On this illustration from 19.
Given Ruvic | Reuters
The risk of developing a breakthrough COVID-19 infection with the Delta variant after being fully vaccinated with the Moderna vaccine may be much lower than that, according to a new study from the Mayo Clinic awaiting a full review Risk to those who received the Pfizer vaccine.
The study found that in July in Florida, where COVID cases have hit an all-time high and the Delta variant is widespread, the risk of a breakthrough in Moderna recipients was 60% lower compared to Pfizer recipients.
Similarly, last month in Minnesota, the authors found that the Moderna vaccine (also known as mRNA-1273) was 76% effective in preventing infection, but the Pfizer vaccine (known as BNT162b2) was 42% effective.
“Comparing infection rates between matched individuals fully vaccinated with mRNA-1273 with BNT162b2 at Mayo Clinic Health System sites in several states (Minnesota, Wisconsin, Arizona, Florida, and Iowa) found one with mRNA-1273 Twice the risk reduction compared to a breakthrough infection compared to BNT162b2 “, write the authors in their abstract.
The authors found that both vaccines “strongly protect” against serious illnesses; the difference seems to be more whether people become infected at all. The CDC has said that the risk of infection in the unvaccinated is 8 times higher than that of the vaccinated and the risk of hospitalization or death is 25 times higher.
The so-called pre-print study, which was neither peer-reviewed nor published in a scientific journal, was first published on Sunday but received more attention on Wednesday when Axios reported that the Biden administration was using the data as a “wake-up call.” . “
Pfizer told Axios that it and its partner BioNTech “can develop and produce a bespoke vaccine against this variant in about 100 days of a decision, subject to regulatory approval.”
The company confirmed the effectiveness of its vaccines in a subsequent statement, saying it was also determined to develop boosters.
“Pfizer and BioNTech have put in place a robust refresher research program to ensure that our vaccine continues to offer the highest level of protection possible. Initial data from a third dose of the current vaccine shows that a booster dose at least 6 months after the second dose elicits high neutralization titers against the wild-type, beta and delta variants, “Pfizer said in a statement.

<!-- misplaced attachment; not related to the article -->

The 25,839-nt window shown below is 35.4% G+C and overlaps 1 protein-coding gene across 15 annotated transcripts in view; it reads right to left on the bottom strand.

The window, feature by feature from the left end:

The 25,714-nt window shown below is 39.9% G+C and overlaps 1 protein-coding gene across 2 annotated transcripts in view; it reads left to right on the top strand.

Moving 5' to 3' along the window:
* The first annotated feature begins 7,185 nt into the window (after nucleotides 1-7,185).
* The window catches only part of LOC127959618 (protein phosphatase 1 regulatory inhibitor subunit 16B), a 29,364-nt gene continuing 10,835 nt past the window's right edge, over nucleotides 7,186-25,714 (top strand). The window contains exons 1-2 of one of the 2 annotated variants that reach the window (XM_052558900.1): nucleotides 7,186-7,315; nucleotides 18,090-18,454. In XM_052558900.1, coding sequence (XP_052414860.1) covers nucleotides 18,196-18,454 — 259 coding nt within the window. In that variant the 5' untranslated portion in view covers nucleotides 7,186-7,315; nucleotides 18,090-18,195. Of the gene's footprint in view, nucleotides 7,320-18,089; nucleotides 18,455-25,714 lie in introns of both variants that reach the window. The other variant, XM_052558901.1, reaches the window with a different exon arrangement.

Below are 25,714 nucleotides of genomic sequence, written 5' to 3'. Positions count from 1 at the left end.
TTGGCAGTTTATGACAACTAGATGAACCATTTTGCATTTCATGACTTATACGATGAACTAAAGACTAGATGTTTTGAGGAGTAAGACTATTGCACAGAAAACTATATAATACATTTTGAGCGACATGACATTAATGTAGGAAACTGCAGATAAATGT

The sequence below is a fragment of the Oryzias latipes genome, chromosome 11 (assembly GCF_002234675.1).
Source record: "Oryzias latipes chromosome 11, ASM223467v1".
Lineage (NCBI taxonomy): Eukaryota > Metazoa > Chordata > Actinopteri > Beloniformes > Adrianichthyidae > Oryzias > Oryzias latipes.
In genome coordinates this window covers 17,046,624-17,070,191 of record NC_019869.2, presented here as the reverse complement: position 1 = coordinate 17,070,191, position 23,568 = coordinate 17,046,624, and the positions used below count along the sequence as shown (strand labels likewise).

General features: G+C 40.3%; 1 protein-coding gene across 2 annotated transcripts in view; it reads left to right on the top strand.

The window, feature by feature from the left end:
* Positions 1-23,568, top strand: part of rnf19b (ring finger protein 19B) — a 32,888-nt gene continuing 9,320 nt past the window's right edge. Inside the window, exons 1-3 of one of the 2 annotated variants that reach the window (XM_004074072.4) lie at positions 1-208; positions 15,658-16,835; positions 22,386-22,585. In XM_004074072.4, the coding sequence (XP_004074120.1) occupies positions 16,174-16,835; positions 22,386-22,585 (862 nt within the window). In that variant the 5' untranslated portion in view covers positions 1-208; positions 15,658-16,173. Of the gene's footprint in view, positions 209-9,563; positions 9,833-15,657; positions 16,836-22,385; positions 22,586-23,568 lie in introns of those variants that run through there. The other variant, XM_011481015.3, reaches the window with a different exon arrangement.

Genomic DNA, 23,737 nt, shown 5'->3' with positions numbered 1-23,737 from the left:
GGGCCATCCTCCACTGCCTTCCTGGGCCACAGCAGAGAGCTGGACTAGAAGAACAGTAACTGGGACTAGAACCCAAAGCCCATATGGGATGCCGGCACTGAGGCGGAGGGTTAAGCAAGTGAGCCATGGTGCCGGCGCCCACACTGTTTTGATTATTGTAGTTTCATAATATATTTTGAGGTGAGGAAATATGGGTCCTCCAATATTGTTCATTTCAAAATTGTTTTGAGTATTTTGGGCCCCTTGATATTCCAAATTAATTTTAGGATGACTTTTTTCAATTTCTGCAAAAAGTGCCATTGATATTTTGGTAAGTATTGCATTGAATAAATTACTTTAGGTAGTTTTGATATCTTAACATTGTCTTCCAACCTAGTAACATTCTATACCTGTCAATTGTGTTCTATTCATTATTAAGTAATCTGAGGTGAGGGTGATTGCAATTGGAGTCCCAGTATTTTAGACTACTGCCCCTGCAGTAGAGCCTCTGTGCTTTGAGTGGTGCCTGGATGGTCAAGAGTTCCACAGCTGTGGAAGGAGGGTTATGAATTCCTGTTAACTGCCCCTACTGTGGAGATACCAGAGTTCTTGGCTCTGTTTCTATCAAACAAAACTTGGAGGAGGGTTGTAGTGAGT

Just last week, Moderna warned that breakthrough infections were on the rise, saying those who received his vaccine would likely need a booster shot before winter. And at the end of last month, Pfizer also said that a booster that is already being tested would be effective against the Delta variant.
Data from New Jersey, where Delta now accounts for 90% of all positive COVID samples tested, underscores the key points: Breakthrough infections still make up a very small percentage of new COVID hospital admissions, but that percentage has been increasing significantly in weeks recently.
Fully vaccinated New Jerseyans accounted for 18.5% of all new COVID cases in the July 20-26, said Governor Phil Murphy. More importantly, these cases accounted for 3% of all new hospital admissions.
Murphy cited the data Monday as evidence that vaccines are working, but the fact that as many as 3% of hospitalized COVID patients have been vaccinated is a concern – and with it the direction in which the breakthrough cases are headed to develop.
The proportion of 3% of vaccinated people who were hospitalized with the virus in the period from July 20 to July 26 has increased significantly compared to the proportion of 0.004% in the period up to July 26.
Pfizer accounts for 30% of the more than 10.6 million vaccine doses given in New Jersey to date, while Moderna accounts for about 21%, state data shows.
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